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Iceland is one of those destinations that many people think, cannot be visited on a budget.
Well, I am here to tell you that thinking is wrong. It can be and I visited Iceland for $297 total!
You just have to know some kinks and a biggie is not shelling out for the tours. In Iceland, all outdoor attractions are free except for the Blue Lagoon. So really, if you book a tour – all that money is going towards the gas and the tour guide. They are making a whole lot off of you! Gas does not cost $150 for a day trip either, as most tours are priced in the mid $100’s.
So you might then think – a car rental is cheaper? Hell yes it is and by a whole lot! Not only that, but Iceland really is not that expensive a country to visit as some of make it out to be.
I visited Iceland recently for 3 days and that is not counting the one night I spent traveling there on my flight. I spent a total of $297 for the trip. Here’s how I did it and some great tips for you all to take away.
Flights – $63
Hotel – $70
Car rental – $40
Food – $75
Blue Lagoon – $40
First off, traveling to Iceland is much cheaper when you have one other person to come along. My husband went with me and he also spent $297. We split everything down the middle. If he had not come, I would have spent about $50 more only, because he would not have been there to share the car rental cost. That still brings me to under $350 for the Iceland trip.
I stayed at Hlemmur Square right in downtown Reykjavik, which provides private rooms and shared rooms. The privates go for about $200 per night, so I and my husband opted for a shared room with 4 other people at $35 a night each. The four others were never there except to sleep, as were we. We were in Iceland to see the great outdoors so we really only needed a bed for the nighttime!
Back to car rentals, do it! The best place to rent a car in Iceland is from Budget Car Rental in at the airport. They have the lowest prices and about 40-50% less than renting a car elsewhere. Their prices are usually around $40 USD per day. Book online via the Icelandic website is my advice to make it faster and get the lowest price.
The price of gas fluctuates and goes for about $7 a gallon when I was there. However, the car we had was very fuel efficient, as I think most of the models are. There are not that many gas stations in Iceland and road tripping is common. My opinion is that the car models in Iceland are those manufactured to burn less fuel. You can’t run out of gas in the middle of the Golden Circle you know?
We drove ourselves to all the attractions. Right from the airport, we left for the Blue Lagoon. It is located not near anything else so it’s great to visit right after you land or before you depart. We chose to book tickets online via Pre-booking for a 5 Euro savings, and got them for 35 Euro each, so about $40 USD.
Everyone can get a facial for free by just general admission. The lagoon has areas all around that contain free healing mud , or you can scrape it up from the bottom of the lagoon to put on your face. Don’t shell out extra for something that is free to all.
For all other outdoor attractions – the Ring Road, Gullfoss, Strokkur, etc. – nature is free! No entry fees or parking fees. Not only that, but by renting a car you can make stops wherever you go. You can choose to pull over, go through a random town, or drive until you are lost. Same goes for seeing the Northern Lights. Visitors pay for a tour and you don’t get your money back if the Aurora Borealis does not come out. Drive yourself or watch the forecast before you go. You might even be able to see the light from the Reykjavik harbor or downtown. Driving yourself will actually make the value of having a car rental higher, as well as adding on more sites to your day, than being stuck on a tour with a set itinerary.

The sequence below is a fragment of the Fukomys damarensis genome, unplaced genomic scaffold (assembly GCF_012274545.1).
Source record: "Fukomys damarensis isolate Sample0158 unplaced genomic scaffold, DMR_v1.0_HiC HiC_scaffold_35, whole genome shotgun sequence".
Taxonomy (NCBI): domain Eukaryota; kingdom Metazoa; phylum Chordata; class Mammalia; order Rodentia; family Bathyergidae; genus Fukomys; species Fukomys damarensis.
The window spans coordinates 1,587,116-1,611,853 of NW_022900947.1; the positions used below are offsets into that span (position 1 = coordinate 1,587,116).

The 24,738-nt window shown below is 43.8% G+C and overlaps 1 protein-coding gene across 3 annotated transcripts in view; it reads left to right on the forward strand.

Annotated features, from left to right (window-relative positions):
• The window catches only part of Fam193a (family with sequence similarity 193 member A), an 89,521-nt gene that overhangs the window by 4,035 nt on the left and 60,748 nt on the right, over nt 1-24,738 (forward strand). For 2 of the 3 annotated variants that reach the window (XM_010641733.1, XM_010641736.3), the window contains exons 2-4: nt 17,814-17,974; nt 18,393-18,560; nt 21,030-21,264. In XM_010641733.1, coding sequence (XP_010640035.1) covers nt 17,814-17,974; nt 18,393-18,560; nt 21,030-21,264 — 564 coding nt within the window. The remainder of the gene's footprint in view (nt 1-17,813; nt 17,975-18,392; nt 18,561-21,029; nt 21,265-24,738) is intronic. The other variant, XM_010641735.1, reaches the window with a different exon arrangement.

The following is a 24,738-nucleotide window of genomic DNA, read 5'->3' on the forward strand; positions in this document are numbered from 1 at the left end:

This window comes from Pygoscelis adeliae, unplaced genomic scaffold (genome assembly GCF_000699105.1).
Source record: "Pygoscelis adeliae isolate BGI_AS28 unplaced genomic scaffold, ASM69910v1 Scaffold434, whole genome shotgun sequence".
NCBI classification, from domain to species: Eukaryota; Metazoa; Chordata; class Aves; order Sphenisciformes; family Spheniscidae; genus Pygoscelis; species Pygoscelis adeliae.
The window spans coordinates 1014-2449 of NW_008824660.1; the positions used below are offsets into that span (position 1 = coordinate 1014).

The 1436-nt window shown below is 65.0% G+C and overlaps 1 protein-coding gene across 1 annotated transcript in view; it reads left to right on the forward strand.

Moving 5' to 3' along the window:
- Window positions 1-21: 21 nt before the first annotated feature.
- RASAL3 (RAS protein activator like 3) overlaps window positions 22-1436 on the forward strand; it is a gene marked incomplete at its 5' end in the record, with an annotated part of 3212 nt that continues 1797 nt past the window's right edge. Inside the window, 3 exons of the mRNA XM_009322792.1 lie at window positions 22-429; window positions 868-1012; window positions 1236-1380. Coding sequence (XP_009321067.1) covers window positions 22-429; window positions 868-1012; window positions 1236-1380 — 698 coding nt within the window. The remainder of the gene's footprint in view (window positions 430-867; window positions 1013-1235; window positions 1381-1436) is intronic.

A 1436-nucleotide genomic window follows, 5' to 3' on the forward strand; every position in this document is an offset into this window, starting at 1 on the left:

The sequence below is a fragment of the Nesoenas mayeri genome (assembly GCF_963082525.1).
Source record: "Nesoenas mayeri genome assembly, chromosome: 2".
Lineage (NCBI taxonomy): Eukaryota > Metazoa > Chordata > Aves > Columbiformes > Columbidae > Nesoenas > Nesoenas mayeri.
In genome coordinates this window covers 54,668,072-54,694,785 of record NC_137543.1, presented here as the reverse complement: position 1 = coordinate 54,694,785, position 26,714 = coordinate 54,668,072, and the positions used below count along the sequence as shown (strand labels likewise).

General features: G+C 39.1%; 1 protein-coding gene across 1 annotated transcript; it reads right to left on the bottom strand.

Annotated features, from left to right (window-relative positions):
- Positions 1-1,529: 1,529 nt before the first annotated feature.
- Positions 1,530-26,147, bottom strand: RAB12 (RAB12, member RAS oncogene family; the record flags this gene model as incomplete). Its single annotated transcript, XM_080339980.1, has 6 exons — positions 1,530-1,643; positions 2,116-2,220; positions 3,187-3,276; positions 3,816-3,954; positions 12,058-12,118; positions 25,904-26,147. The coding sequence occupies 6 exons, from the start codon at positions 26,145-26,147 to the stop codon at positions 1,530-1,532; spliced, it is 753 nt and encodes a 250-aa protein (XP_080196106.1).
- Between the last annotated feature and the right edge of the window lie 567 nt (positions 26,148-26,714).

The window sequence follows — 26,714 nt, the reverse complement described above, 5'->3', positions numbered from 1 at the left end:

The prices of food in Iceland varies on where you go, and you won’t find any under $5 joints. Most meals start at about $8-12 and you will find many at the $15. It’s a good idea to Google a few restaurants and their reviews to see if visitors mention big portions. I went to get a bread bowl of soup at Svarta Kaffid. Their soups are so huge it took two of us to eat one and we were full afterwards! We had one with lamb and other meats, so we got our fill of protein too. Fish is easy to find in Iceland too and you can find entrees for $20-$30 that also, are filling, If you like to snack, don’t pass up the famous Icelandic hot dogs. Baejarins is a hot dog stand that sells them for $4-5 USD.
For drinks, look up the Happy Hours going on. A quick Google search will do. There will be offers usually that are for 50% off or Buy 1, Get 1’s. Many happy hours are from 5pm to 7pm or even 8pm! That is the best time to down a few and save a lot of bucks. The bar food is pretty good too. It will contain less items than if you sat down at a table (at the same place) but you can find worthy snacks and appetizers.
Lastly, you might be wondering why I did not mention how we paid so little for our flights. There is a reason for that and no I did not partake in the $99 deal on WOW Air.
Buddy passes and airline benefits are the way to go. If you have a Buddy Pass, Companion Pass, or something of the sort, use it or ask for someone to get you one. You will only pay tax and my standby ticket was $63 round trip total!
If you don’t know someone who can apply that benefit to you, then I would advise going with the $99 WOW Air deal. That is by far the best deal and if I would have purchased those flights, my grand total would have been $495, just under $500! But why not ask around if someone can get you a pass?
How much are you willing to spend in Iceland? Share your money tips here!